Most famous antique jar brands have the logo embossed front and center. Key characteristics such as logo size, font, and added embellishment can help you narrow down the exact production year. This is especially relevant for Ball’s vintage Mason jars, as its logo went through many changes throughout the years.


Shelf of Antique Jars from Ball and Atlas

As with all antiques, sometimes a misprint on a logo can raise the value of a jar. Something like a missed letter or backward logo can be a clue that you’ve found a rare piece. 


2. Check the Embossed Details


To the untrained eye, all glass jars may look identical—but that isn’t the case! Most brands put out multiple designs, embossing their specific name on the jar alongside the logo. Although the visual difference between the “eclipse” and the “perfect” vintage Mason jar seems slight, these phrases can be a clue as to their date and value.  


3. Jar Size


Most glass jars at antique mall events and stores are quart-sized, pint-sized, or small jelly jars. However, if you spot anything larger, there’s a good chance it will sell for a higher price, as fewer exist these days.


4. Glass Color 


Antique Ball Jar in Blue

Although most glass jars are known for that clear-bluish shade, antique jars come in a rainbow variety of hues. The more vibrant and unique the color, the more the vintage jar is worth. 

Rarest Glass Jar Colors


Purple—this rich, deep purple glass was made exclusively pre-World War I

Amber—can be found in a variety of light orange-yellow to deep brown-red 

Citron green—an almost glowing yellowish-green hue, similar to its fruity namesake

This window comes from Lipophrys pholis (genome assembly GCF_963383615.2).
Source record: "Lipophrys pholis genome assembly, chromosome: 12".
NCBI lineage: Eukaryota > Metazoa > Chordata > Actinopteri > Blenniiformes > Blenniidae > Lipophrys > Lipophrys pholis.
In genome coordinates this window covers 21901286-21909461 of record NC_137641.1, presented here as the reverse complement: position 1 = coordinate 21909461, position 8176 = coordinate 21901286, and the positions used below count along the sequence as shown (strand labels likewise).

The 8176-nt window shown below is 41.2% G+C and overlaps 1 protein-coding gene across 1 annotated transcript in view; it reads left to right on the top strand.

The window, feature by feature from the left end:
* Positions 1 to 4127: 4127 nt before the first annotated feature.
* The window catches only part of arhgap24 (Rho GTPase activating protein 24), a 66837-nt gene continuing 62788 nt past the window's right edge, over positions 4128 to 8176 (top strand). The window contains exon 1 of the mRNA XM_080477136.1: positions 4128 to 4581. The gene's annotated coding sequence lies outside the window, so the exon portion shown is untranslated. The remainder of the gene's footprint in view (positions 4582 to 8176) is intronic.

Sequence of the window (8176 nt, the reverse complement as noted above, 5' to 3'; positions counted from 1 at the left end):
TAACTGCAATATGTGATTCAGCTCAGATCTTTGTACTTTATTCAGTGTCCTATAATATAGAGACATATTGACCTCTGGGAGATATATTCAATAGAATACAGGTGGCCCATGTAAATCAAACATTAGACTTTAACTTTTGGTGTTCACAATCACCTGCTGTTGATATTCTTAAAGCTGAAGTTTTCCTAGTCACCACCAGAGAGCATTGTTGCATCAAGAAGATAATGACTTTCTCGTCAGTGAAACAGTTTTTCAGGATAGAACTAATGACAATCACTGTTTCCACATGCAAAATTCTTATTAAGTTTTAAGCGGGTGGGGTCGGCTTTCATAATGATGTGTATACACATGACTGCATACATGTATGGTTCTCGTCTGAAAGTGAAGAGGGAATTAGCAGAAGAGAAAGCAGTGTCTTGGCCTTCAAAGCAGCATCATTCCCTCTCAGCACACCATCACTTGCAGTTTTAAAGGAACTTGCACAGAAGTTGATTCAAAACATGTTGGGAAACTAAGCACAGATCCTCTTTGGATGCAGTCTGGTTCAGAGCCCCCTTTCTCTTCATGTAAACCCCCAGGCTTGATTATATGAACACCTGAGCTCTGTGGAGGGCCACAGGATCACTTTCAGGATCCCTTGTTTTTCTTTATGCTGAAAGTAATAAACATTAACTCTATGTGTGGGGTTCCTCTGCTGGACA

Milky white—a popular choice for vintage Mason jars, this is an opaque, classic white color 

Cobalt blue—not to be confused with the pale blue shades of normal glass, cobalt is described as a pure and bold blue

Blue Mason Jars


Of all the colors, the blue Mason jar is one of the most sought-after. The specific shade of blue that the Ball Corporation introduced in the 1890s was believed to block out sunlight, extending the life of the canned food. Blue Mason jars were removed from production in 1937, but they remain popular for collectors everywhere.


5. Type of Closure


Each glass jar company has experimented with different lid closures throughout the years. Each production era used a different closure method, so these small and intricate details are a direct path to determining the date one was made. Watch for the classic screw-on style, wax seals, rubber gaskets, metal clamps, and more!


7 Creative Ways to Use Jars


Mason Jars Upcycled Into Holiday Décor

Whether you plan to try out a family pickling recipe or love to decorate with vintage pieces, there are countless ways to use a glass jar. These are a few of our favorites:


  1. Use a vintage Mason jar as a quirky travel cup

  2. Store makeup brushes on the vanity

  3. Make a home for fireflies in the summer

  4. Fill with a homemade brownie mix and give as a gift

  5. Store dry ingredients in the pantry

  6. Make homemade candles or Epsom salts

  7. Collect and display sand from oceanside vacations


When it comes to collecting antique jars, anything is possible. Become an antique dealer and hunt down valuable pieces at special events, or use the same dime-a-dozen Mason jars in your arts and crafts—we have a seemingly endless selection.